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Western New Yorkers nervous about retirement, AARP survey finds

The dream of a comfortable retirement isn’t guaranteed to come true – and that has plenty of middle-aged and older people in Erie County nervous.

A new survey of Erie County residents between the ages of 35 and 69 found that more than half say they are anxious that they’ll have a comfortable retirement.

More than three of every five worry that they’re not saving enough.

And more than one of every five say they’re not confident that they’ll ever be able to retire.

The results from a survey of 700 Erie County residents conducted by AARP didn’t surprise Stanley Lichwala, a certified financial planner at Wells Fargo Advisors in Amherst. The silver-haired financial consultant said he sees proof of the challenges older Americans face in retirement every time he goes shopping.

“Just go into Walmart or Lowe’s and look at the people working there. Then notice how many of them have the same hair color I do,” Lichwala said.

AARP officials said the survey shows the precarious financial position many people in the Buffalo Niagara region – and across New York – face as they approach retirement.

They haven’t saved enough.

They are increasingly burdened by student loan debt – first their own and now borrowings to help pay for their children’s college educations.

And roughly one of every five Erie County workers don’t have access to a retirement savings plan at their jobs.

“Some are afraid they’ll never be able to retire,” said Beth Finkel, AARP’s New York state director. “Is that our plan for retirement? To work until you drop?”

The level of pessimism surprised Dot Swift, the administrator of the Council for Older Adults in Niagara County. “I’m shocked at the number of people who don’t think they’ll ever be able to stop working,” she said.

With Social Security providing only a portion of the income most retirees need to live a middle-class lifestyle and most employers eliminating the traditional pension plans that were a staple for a previous generation of retirees, workers in their mid-30s and above increasingly must rely on their own savings to fund their retirement.

And most Baby Boomers and Generation X workers are worried that they haven’t been saving enough. A 2015 study by the National Institute for Retirement Security, using data from the Federal Reserve’s 2013 Survey of Consumer Finances, found that American households nearing retirement had a median balance of $14,500 in their retirement accounts.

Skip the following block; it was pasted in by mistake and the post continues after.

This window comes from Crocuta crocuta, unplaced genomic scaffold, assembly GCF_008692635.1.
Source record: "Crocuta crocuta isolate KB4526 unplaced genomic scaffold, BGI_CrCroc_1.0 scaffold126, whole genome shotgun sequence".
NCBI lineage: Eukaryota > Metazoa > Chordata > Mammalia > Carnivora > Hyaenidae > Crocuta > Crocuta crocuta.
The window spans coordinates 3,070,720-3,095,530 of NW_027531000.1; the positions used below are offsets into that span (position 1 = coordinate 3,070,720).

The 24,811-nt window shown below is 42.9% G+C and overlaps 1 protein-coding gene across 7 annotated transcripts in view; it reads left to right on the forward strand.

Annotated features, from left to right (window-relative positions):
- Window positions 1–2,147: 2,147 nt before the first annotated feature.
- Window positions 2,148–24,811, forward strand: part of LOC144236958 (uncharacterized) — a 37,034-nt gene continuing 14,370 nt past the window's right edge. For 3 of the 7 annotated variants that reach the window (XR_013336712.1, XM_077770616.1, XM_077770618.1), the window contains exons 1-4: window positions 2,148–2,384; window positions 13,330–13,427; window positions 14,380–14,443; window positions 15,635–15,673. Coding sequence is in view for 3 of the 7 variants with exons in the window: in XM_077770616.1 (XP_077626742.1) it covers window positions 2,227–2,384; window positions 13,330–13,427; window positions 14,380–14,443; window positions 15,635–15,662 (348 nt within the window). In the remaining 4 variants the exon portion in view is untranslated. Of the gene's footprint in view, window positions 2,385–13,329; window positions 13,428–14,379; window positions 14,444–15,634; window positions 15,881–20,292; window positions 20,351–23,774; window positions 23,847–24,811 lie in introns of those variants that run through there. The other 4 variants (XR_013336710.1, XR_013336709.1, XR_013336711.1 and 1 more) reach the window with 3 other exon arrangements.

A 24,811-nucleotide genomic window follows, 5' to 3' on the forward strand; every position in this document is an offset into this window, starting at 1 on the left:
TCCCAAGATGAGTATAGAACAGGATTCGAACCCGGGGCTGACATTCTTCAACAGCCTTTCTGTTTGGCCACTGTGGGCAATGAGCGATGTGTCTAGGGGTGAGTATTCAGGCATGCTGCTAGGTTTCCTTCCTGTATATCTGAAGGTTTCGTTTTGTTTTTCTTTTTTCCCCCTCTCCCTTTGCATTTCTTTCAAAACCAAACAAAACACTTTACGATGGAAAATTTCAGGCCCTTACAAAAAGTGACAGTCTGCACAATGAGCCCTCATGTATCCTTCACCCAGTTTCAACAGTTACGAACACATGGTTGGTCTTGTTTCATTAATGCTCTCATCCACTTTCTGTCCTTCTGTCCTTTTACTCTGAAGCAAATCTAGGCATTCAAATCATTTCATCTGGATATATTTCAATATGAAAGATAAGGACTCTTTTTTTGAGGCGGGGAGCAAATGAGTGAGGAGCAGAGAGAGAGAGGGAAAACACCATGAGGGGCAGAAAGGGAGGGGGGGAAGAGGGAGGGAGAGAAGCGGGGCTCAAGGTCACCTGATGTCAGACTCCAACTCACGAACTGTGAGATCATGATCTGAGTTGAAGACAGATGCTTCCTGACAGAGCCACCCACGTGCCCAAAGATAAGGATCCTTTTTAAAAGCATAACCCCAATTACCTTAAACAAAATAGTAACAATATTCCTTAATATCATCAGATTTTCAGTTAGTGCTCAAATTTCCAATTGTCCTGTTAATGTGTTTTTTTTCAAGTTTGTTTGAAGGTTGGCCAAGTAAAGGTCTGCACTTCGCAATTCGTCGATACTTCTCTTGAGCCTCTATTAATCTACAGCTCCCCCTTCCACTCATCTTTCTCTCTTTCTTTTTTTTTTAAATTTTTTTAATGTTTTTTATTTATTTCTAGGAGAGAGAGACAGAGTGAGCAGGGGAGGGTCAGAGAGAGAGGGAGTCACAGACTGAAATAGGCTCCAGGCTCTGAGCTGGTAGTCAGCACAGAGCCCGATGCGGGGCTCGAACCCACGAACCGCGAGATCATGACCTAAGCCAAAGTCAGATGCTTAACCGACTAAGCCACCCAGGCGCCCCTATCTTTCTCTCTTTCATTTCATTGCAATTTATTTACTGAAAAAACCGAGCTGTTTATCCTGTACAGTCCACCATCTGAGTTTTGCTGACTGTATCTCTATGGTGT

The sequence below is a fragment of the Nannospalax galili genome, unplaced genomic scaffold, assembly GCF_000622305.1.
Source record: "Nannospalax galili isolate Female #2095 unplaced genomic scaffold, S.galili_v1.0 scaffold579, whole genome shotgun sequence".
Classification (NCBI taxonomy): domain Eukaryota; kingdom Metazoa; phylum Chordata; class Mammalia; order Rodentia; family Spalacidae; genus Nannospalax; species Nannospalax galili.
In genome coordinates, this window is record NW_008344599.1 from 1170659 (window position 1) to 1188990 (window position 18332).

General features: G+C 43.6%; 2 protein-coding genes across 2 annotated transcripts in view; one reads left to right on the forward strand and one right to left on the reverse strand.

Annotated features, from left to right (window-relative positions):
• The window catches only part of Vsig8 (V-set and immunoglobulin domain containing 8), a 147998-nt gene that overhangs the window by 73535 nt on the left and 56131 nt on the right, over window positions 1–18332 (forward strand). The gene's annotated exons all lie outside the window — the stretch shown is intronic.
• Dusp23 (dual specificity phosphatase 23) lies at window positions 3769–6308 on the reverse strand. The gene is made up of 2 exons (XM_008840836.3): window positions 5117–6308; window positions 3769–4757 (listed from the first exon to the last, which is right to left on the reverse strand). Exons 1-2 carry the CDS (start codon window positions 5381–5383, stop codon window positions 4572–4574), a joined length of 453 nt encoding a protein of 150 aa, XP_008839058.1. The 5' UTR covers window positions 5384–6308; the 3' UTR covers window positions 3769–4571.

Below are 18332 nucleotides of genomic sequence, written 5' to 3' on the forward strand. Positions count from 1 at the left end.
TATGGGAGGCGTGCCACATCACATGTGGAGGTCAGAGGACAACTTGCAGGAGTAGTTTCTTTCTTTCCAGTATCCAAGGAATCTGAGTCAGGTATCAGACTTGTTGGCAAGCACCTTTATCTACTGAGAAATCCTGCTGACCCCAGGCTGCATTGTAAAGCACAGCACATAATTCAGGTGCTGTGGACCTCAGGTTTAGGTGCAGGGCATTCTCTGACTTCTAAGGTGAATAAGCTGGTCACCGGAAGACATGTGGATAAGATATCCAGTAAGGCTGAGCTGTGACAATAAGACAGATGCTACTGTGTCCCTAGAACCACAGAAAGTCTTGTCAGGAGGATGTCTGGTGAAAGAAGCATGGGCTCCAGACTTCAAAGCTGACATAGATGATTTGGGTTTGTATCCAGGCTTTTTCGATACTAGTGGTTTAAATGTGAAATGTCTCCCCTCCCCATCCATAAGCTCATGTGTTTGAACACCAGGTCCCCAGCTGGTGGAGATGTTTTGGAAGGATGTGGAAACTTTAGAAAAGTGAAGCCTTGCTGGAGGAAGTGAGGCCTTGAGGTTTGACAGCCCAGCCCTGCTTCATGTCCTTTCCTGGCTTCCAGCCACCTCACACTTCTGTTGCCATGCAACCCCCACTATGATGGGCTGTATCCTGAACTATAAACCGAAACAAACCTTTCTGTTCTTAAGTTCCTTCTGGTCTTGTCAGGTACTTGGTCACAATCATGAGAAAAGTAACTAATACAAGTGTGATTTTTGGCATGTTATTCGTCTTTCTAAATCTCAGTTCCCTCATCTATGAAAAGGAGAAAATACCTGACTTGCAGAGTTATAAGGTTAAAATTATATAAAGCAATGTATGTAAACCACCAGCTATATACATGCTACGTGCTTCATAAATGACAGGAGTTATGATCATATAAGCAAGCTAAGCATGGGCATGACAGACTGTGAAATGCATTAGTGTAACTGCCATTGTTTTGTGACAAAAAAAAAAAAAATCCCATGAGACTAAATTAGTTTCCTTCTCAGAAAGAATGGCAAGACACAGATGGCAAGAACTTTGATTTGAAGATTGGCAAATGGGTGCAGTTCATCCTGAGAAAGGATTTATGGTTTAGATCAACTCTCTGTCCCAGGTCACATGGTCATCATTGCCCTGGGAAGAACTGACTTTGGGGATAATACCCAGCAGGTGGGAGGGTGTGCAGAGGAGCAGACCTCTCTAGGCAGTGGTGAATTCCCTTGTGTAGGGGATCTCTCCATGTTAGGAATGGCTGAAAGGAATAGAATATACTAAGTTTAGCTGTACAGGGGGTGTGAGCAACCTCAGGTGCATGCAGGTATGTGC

“People do not have a cushion to absorb financial shocks as they happen,” said Angela Houghton, AARP’s senior research adviser.

At the same time, those workers still are dreaming about being able to retire relatively young. The Erie County workers surveyed by AARP said they were somewhat confident that they’d be able to retire at age 64.

“People are not saving, but they still expect to retire at a certain age,” said Bill Armbruster, AARP’s associate state director.

The trouble for retirees is that they need to save a lot, and they have to make it last a long time, since a 65-year-old man has a 50 percent chance of living until the age of 88, said Lichwala.

To get there means a 65-year-old with a $1 million nest egg who withdraws 4 percent a year ($40,000 in the first year) from their retirement savings has a 90 percent chance that their money will last for 30 years, assuming average returns on the financial markets.

“Generation X is facing a huge crisis and they are unaware of the crisis,” Lichwala said.

AARP officials in New York are pushing for the creation of a statewide mandate that would give workers access to retirement savings plans through their workplace that would operate much like the New York State College Savings Program. The state would facilitate the creation of the retirement savings program, but would not contribute to it.

While participation in the program would be voluntary, all workers at eligible companies would be automatically enrolled – a feature that would increase enrollment because workers who don’t want to contribute would have to take steps to opt out of the plan, said William Ferris, an AARP lobbyist in Albany.

While all workers currently have access to individual retirement accounts that serve the same purpose, Ferris said many workers don’t use them to build a retirement nest egg. An employer-based plan with automatic enrollment and the option of making contributions through payroll deduction would be a simpler way for employees to start building their savings.

“Doing nothing is not an option,” he said.